Third book

Continuing the condemnation of art, Socrates criticizes those works that represent heroes that are intemperate, greedy, dishonest or too prone to laughter. The literary works are then divided into three groups, based on the type of form used in the narration: Imitative, that is in the first person, to facilitate identification; * Narrative, ie with the use of indirect speech; * Mixed. The imitative and mixed forms are banned by the state because they mislead the righteous soul from knowledge, unless they deal with virtuous acts and heroes. 1. Now let’s examine the music; the melody is made up of three elements: Words: only those that deal with virtuous actions are allowed; 2. Harmonies: * Mixolydia and syntonolydia: banned because they are complaining; * Ionian and Lydian: banned because they are soft and convivial; * Dorica: accepted because it arouses firmness; * Phrygia: accepted because it arouses peaceful behavior. 3. Rhythms: * Regular and elegant: allowed * Irregular and not elegant: bandits The aim of music is the love of beauty. Body care is the goal of gymnastics, another “pillar” of the guardians’ education; this includes warlike exercises, simple but repeated and organized on a Spartan model. Adequate nutrition is low in fish and boiled meats, but rich in roasted meats. Body care is useful only at a young age, it is useless to treat individuals who are no longer useful to society. Both gymnastics and music influence the soul, and only those with a firm and pure soul can be a guardian. Judges must be pure but have the knowledge of wickedness to recognize it, as doctors must recognize diseases; like doctors, so can rulers lie for the sake of the patient / state. The rulers must be chosen by young people from among the guardians, with harsh tests so that they keep the knowledge of what is good and what is bad and are not: – Robbed: rulers who change their opinion or forget it – Bewitched: rulers who change their opinion for pleasures or fears – Violent: rulers who change their opinion due to physical or moral pain. For the population to be more governable, it is good that the rulers make people believe that they are all equal and brothers. The Myth of the “born of the earth” serves to explain the three classes. Classes are flexible, you belong to them by merit, not just by birth. For the guardians there is the communion of women and goods, there is no private property so that love for the family does not exceed that for the state. In this book Plato harshly attacks the “new doctors”, followers of Hippocrates; what Plato denies them is the “oath” itself, which affirms the obligation, on the part of doctors, to do everything possible to save the patient, even if it is useless for society.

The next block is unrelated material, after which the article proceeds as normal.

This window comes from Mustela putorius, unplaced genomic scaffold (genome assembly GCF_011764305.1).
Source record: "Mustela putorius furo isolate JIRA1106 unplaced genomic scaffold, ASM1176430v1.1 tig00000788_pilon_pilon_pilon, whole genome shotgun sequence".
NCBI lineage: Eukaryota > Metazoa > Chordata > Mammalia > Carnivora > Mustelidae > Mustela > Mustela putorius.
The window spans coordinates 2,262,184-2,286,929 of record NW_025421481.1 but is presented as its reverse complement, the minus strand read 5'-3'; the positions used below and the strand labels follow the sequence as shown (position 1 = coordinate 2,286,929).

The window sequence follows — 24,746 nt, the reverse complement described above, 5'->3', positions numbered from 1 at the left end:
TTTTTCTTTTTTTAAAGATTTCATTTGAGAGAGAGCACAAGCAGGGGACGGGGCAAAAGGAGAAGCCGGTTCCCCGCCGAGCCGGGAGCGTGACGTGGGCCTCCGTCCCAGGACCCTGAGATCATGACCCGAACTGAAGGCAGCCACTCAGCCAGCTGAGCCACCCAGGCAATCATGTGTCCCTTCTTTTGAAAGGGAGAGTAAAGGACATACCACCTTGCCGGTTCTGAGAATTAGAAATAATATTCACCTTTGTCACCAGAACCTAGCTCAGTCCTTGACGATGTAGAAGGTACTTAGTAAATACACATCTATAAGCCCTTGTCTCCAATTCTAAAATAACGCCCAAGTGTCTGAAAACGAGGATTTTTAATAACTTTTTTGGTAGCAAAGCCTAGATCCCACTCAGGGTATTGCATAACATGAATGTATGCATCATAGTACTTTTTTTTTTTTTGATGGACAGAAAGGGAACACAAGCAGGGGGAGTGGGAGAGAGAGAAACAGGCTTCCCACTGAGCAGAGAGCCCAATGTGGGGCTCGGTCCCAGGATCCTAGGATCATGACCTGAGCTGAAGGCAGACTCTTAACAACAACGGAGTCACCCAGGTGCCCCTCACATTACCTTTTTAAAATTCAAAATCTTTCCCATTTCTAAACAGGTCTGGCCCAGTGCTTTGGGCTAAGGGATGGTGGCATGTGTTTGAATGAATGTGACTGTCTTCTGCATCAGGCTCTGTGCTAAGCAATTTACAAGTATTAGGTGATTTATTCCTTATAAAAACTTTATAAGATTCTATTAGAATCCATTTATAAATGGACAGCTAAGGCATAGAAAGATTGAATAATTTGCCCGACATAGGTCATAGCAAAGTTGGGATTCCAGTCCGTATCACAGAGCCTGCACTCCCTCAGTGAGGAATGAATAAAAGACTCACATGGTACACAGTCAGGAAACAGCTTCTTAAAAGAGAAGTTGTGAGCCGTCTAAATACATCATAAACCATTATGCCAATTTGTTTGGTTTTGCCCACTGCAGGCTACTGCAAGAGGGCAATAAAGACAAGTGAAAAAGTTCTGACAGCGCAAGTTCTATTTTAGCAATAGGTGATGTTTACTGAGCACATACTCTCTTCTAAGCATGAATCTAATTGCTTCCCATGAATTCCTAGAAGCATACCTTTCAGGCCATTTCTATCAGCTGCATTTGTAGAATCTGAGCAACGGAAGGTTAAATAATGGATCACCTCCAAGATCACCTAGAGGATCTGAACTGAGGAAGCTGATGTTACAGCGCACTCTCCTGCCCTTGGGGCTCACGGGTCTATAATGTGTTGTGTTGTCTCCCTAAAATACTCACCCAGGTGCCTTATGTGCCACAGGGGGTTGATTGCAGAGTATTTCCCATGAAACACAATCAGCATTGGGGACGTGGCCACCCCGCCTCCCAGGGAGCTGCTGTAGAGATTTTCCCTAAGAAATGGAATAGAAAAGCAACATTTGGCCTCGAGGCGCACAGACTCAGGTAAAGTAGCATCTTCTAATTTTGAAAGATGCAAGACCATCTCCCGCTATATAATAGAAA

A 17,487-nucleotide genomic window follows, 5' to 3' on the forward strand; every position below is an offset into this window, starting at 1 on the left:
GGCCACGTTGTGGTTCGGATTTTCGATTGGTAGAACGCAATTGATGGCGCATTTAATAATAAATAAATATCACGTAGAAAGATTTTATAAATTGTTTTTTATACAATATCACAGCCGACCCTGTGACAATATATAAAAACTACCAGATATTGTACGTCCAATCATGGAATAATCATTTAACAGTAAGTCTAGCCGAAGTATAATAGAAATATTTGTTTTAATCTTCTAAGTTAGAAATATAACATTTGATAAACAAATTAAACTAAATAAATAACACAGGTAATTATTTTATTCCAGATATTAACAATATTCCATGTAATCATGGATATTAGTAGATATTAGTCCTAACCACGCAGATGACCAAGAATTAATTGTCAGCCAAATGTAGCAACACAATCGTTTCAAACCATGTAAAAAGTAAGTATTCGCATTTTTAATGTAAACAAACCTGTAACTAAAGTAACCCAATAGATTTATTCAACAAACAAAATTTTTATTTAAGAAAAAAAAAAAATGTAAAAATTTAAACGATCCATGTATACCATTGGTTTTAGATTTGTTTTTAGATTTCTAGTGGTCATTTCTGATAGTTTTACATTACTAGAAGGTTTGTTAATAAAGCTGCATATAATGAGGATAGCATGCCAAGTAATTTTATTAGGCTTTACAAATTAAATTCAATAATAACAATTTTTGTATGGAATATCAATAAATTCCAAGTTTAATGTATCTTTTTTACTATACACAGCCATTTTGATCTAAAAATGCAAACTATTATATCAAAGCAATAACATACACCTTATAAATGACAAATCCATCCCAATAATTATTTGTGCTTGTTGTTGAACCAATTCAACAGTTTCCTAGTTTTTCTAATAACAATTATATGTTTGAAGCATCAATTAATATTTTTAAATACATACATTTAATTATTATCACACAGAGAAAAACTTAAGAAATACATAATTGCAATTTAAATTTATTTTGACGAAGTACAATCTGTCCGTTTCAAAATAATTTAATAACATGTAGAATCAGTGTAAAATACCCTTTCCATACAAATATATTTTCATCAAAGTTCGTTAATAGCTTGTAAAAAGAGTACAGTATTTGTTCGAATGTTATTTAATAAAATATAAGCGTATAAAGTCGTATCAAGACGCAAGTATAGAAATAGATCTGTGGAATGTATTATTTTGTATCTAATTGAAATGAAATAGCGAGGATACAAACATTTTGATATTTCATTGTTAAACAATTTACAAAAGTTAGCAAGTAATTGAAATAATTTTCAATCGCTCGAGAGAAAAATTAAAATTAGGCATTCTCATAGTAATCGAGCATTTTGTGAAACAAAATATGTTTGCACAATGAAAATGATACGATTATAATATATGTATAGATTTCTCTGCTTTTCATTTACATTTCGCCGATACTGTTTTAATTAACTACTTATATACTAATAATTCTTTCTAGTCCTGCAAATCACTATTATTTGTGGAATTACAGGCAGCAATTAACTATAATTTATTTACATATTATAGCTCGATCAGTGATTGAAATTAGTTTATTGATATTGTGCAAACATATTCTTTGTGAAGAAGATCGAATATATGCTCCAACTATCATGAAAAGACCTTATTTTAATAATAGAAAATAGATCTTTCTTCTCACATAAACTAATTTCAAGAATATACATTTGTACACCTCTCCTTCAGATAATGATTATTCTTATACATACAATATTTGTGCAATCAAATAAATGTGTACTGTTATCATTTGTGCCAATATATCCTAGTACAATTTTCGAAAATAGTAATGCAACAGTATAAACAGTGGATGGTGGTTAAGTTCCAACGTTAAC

Fourth book